Andover Public Library
Adults & Teens 12+
As part of the Pushing the Limits Programs funded through the National Science Foundation, we are pleased to host the coaches and players of the Conneaut Area Senior High Eagles Football Team to discuss their use of tradition in building a football family. Read more …
Coach Pat Gould, Assistant Coaches Todd Greenawalt, Bill Stevenson, and player Noah Richardson will discuss the traditions used by the coaches and players and their experiences in breaking tradition by finding new ways to be successful as a team and as players.
Pushing the Limits is a reading, viewing and discussion program for adults in communities served by rural libraries, made possible by a grant from the National Science Foundation. The program is the work of a team of library professionals, scientists, and filmmakers from organizations including Dartmouth College, the Association for Rural and Small Libraries, the Califa Library Group, Public Library Association, Dawson Media Group, Institute for Learning Innovations, Goodman Research Group, and Oregon State University.
Recommended reading for the Tradition portion of the Pushing the Limits Programs:
- Friday Night Lights: A Town, and A Dream. (25th Anniversary Edition). By H.G. Bissinger
- Return once again to the timeless account of the Permian Panthers of Odessa – the winningest high-school football team in Texas history. Socially and racially divided, Odessa isn’t known to be a place big on dreams, but every Friday night from September to December, when the Panthers play football, dreams can come true. [Book summary source: Amazon.com]
Eagle Blue: A Team, a Tribe, and a High School Basketball Season in Arctic Alaska. By Michael D’Orso
Eight miles above the Arctic Circle, there’s a village with no roads leading to it, but a high school basketball tradition that lights up winter’s darkness and a team of native Alaskan boys who know “no quit.” D’Orso (coauthor of Like No Other Time with Tom Daschle) follows the Fort Yukon Eagles through their 2005 season to the state championship, shifting between a mesmerizing narrative and the thoughts of the players, their coach and their fans. What emerges is more than a sports story; it’s a striking portrait of a community consisting of a traditional culture bombarded with modernity, where alcoholism, domestic violence and school dropout rates run wild. . . . Among D’Orso’s unusual characters are the woman who built a public library in her home, the families who adopt abandoned children, and, of course, the boys for whom “hard” has an entirely different meaning (e.g., regularly trudging through “icy darkness” to board flights to Fairbanks for games). With a ghostlike presence, D’Orso lends a voice to a place that deserves to be known. [Book summary source: Publishers Weekly, January 2, 2006.]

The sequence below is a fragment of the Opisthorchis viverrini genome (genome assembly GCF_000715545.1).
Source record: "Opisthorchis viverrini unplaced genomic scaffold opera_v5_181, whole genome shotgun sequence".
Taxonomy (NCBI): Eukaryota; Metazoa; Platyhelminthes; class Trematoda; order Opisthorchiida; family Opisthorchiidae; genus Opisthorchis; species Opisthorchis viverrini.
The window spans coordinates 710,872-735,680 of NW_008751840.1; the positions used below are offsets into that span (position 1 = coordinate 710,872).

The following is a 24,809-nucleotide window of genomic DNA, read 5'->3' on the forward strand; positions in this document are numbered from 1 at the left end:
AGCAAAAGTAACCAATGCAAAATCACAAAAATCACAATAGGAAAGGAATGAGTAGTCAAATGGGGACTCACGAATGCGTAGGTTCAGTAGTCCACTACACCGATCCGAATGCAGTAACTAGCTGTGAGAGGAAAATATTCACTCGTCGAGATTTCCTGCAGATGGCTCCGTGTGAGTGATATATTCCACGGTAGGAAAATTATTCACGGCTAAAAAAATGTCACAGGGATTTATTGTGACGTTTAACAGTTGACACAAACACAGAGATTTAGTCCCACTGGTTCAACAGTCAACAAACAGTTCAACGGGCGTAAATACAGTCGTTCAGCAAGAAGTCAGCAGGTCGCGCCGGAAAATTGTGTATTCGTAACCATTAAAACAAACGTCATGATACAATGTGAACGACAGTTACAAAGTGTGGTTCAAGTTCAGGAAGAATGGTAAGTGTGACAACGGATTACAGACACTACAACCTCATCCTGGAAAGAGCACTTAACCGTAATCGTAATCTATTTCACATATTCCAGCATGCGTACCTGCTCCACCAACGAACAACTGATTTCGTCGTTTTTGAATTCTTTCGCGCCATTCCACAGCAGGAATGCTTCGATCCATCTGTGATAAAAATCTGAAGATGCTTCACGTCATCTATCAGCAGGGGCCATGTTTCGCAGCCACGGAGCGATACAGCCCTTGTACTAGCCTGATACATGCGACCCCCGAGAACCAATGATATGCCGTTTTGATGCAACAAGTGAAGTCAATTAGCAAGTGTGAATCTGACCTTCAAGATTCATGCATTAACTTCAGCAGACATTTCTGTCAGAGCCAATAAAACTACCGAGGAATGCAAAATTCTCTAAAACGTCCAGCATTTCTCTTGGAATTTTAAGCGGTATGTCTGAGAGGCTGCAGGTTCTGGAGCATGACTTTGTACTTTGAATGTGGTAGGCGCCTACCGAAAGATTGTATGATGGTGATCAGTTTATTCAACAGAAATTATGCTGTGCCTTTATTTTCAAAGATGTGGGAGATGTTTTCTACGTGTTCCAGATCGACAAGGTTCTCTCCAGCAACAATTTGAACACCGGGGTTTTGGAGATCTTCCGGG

The Chimes. By Anna Smaill
Simon is on a mission to find a person in London, and the only information he has is a song. Simon’s goal makes more sense when one understands that the England of The Chimes is one controlled by music and memory loss. Every day, the enigmatic elite ruling class known as the Order plays a particular kind of music to wipe society’s memory. To remember certain aspects of their past and daily life, citizens rely on their muscle memory and items they carry with them. Those that can’t make it from the day-to-day or lose their memory items become zombie-like creatures called the memorylost. Without the ability to retain any sort of history, collective memory, or even written language, the culture is one that revolves around the preservation of the few memories possible and music. . . . This imaginative novel from poet Smaill was longlisted for the 2015 Man Booker Prize. – [Book summary source: Emily Whitmore. Booklist. April 15, 2016]